Why All RIM Professionals Should Obtain The CIP

By Jeff Lewis posted 05-17-2013 08:17

  

I am big advocate of the Information Governance Reference Model.  In the IGRM it outlines four key players and they are RIM, legal, IT and business.  As I have been studying the IGRM it has recently dawned on me that a Certified Information Professional is crucial for implementation.  One of the purposes of the CIP is to bridge that gap between IT and business.  Maybe eventually I’ll take the Certified Records Manager exam, but only one part of it deals with technology and with the changing information landscape someone working in electronic records management needs a strong technology base.

If you Google social media and e-discovery, as the old saying goes, “the hits will keep on coming.”  Facebook, LinkedIn, Twitter, etc. are not just fun things the kids are into these days or avenues for marketing and networking, but they can be a huge risk of indictment as well as return on investment (if done properly).  I went into the CIP thinking I knew social media well, but the area that it changed my thinking was in terms of how social media relates to the context of enterprise information assets. 

The consumerization of IT and mobile technologies are another area that records managers need to have a seat at the table for.  RIM professionals have long been concerned with how do we protect information and make it available so that it can be leveraged for business needs.  This brings up questions of if information will be hosted in the cloud or locally.  Records manager will often say that personal information and business records, should be kept separate, but in a Bring Your Own Device (BYOD) setting how will they be segregated.  There is also the sticky situation of text messages as those are eligible for e-discovery.

Being a Certified Information Professional does not make one a technical expert, but when questions about storing records in the cloud or a data center comes up it allows RIM personnel to be a player in that conversation and not just a bench warmer.  A CIP will not replace IT staff, but when discussions on technical architecture and security take place business can have a voice that brings up compliance implications without blindly going with what IT says.  Previously when I worked in content management I did not have the knowledge that I gained from the CIP and with what I know now from CIP prep I believe I could definitely be more useful to my former IT company.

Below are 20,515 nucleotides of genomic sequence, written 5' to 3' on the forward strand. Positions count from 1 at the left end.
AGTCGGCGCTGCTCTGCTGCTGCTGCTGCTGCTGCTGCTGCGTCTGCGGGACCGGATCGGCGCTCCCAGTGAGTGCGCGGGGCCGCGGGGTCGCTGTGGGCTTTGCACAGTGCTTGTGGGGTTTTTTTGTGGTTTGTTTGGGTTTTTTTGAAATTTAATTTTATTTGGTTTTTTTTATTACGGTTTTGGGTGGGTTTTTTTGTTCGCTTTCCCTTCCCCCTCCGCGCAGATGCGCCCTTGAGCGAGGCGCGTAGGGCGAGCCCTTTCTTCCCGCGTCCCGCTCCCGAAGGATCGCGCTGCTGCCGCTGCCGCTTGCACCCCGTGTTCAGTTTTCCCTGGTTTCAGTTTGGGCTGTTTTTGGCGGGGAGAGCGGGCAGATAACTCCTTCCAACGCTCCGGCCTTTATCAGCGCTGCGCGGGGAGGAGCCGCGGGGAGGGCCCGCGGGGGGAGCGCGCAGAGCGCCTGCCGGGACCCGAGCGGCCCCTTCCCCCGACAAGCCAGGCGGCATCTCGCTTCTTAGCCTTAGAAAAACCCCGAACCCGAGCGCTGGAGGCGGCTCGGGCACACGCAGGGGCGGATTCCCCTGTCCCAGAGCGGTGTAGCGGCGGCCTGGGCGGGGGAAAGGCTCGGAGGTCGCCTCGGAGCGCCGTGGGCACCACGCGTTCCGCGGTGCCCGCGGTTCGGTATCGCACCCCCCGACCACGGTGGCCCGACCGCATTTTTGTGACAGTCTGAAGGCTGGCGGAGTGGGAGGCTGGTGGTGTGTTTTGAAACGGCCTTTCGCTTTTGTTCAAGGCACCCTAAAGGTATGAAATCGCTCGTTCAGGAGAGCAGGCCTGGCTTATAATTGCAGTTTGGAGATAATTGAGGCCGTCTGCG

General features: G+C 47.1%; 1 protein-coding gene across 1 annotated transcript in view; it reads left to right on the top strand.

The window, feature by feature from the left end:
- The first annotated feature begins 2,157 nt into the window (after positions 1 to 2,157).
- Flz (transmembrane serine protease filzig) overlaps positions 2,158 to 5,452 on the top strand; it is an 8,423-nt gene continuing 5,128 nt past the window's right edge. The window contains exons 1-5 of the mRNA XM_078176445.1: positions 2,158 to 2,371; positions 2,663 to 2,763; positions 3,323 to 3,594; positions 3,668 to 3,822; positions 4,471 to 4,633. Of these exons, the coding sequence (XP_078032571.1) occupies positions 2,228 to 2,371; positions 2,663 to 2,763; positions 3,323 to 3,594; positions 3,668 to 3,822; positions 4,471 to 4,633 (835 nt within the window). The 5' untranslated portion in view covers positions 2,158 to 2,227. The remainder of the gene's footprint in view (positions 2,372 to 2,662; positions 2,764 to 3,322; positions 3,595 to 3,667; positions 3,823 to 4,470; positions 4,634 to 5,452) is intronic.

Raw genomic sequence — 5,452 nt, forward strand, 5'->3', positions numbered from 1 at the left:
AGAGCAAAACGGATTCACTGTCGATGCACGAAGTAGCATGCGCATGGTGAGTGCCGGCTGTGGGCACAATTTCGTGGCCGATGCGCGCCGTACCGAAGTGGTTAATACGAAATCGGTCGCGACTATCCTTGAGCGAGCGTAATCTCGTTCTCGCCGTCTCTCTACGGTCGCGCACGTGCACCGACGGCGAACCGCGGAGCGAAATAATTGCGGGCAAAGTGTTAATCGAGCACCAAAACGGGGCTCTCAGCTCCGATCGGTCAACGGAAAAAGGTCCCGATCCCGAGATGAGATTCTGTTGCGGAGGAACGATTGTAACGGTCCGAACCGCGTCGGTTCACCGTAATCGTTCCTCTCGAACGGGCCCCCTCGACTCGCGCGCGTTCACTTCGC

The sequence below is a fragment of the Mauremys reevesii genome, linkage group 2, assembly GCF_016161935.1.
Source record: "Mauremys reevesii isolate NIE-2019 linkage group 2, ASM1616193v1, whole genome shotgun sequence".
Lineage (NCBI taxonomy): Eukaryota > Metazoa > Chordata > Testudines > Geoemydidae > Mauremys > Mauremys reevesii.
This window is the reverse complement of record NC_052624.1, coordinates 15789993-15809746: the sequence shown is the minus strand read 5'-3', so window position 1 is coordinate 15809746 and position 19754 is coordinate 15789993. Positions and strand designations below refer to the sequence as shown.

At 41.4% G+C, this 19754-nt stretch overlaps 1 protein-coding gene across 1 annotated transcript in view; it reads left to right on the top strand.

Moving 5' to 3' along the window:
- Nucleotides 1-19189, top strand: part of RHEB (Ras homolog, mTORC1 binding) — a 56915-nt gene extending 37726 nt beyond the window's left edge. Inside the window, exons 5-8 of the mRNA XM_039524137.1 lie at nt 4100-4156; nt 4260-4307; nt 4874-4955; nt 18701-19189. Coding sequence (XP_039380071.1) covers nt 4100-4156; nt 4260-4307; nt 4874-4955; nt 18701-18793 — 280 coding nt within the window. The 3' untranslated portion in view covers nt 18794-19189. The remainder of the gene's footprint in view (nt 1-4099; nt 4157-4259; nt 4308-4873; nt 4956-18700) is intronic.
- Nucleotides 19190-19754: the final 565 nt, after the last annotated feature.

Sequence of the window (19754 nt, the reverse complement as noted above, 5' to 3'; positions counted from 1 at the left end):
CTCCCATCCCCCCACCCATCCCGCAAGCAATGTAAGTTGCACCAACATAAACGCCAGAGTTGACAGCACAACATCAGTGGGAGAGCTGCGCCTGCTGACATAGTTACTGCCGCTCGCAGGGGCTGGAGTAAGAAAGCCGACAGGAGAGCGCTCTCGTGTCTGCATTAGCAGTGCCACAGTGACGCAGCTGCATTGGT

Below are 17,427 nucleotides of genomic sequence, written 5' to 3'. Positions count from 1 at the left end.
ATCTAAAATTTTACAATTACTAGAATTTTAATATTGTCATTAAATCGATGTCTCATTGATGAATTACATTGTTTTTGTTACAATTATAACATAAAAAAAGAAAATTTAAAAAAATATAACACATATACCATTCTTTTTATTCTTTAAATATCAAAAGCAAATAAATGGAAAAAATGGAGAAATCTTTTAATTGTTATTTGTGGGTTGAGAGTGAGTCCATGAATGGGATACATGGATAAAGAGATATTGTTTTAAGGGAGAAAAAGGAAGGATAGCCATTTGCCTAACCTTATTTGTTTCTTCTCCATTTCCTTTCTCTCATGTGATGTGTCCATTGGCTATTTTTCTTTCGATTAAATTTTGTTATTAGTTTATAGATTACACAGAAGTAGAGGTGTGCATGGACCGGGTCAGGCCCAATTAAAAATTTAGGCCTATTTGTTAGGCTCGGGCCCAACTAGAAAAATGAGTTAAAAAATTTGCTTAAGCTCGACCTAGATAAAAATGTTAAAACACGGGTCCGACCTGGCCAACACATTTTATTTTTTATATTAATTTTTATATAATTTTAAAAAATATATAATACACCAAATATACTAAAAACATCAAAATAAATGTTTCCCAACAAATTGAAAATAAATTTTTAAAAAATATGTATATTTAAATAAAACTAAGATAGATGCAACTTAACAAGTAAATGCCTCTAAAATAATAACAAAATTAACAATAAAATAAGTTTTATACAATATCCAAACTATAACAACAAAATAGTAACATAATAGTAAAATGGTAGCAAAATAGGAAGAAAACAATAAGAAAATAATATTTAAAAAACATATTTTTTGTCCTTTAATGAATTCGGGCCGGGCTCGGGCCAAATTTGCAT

There is so much I could say about how the knowledge gained from the CIP needs to be in the back pocket of everyone working in RIM and I plan to continue this blog post on one of the most crucial areas where the CIP is needed (how is that for a teaser), but I just want to conclude this edition with this last thought.  Not everyone can be a PMP (to apply you have to have between 4,500-7,500 hours of project management experience) and most likely RIM initiatives and projects will be led by people who are not PMP’s.  For anyone who has to lead a scanning project, implement a content management system or any other project that is information management related I would highly advise them to watch the videos from the plan/domain videos to get the fundamentals of project management.  I have led several software development projects and taken project manage classes from Learning Tree International, but those videos provided me with new information and built upon prior knowledge. 

The views and opinions expressed in this blog are solely those of the author and do not represent my employer or client.



#InformationGovernance #InformationGovernanceReferenceModel #TechnicalArchitecture #CIP #socialmedia #Records-Management #BYOD #ProjectManagement #ConsumerizationofIT
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Comments

05-22-2013 21:08

thanks for the article - you put your finger on what we were tying to do -- One of the purposes of the CIP is to bridge that gap between IT and business.

05-17-2013 09:38

I like your player/bench warmer analogy.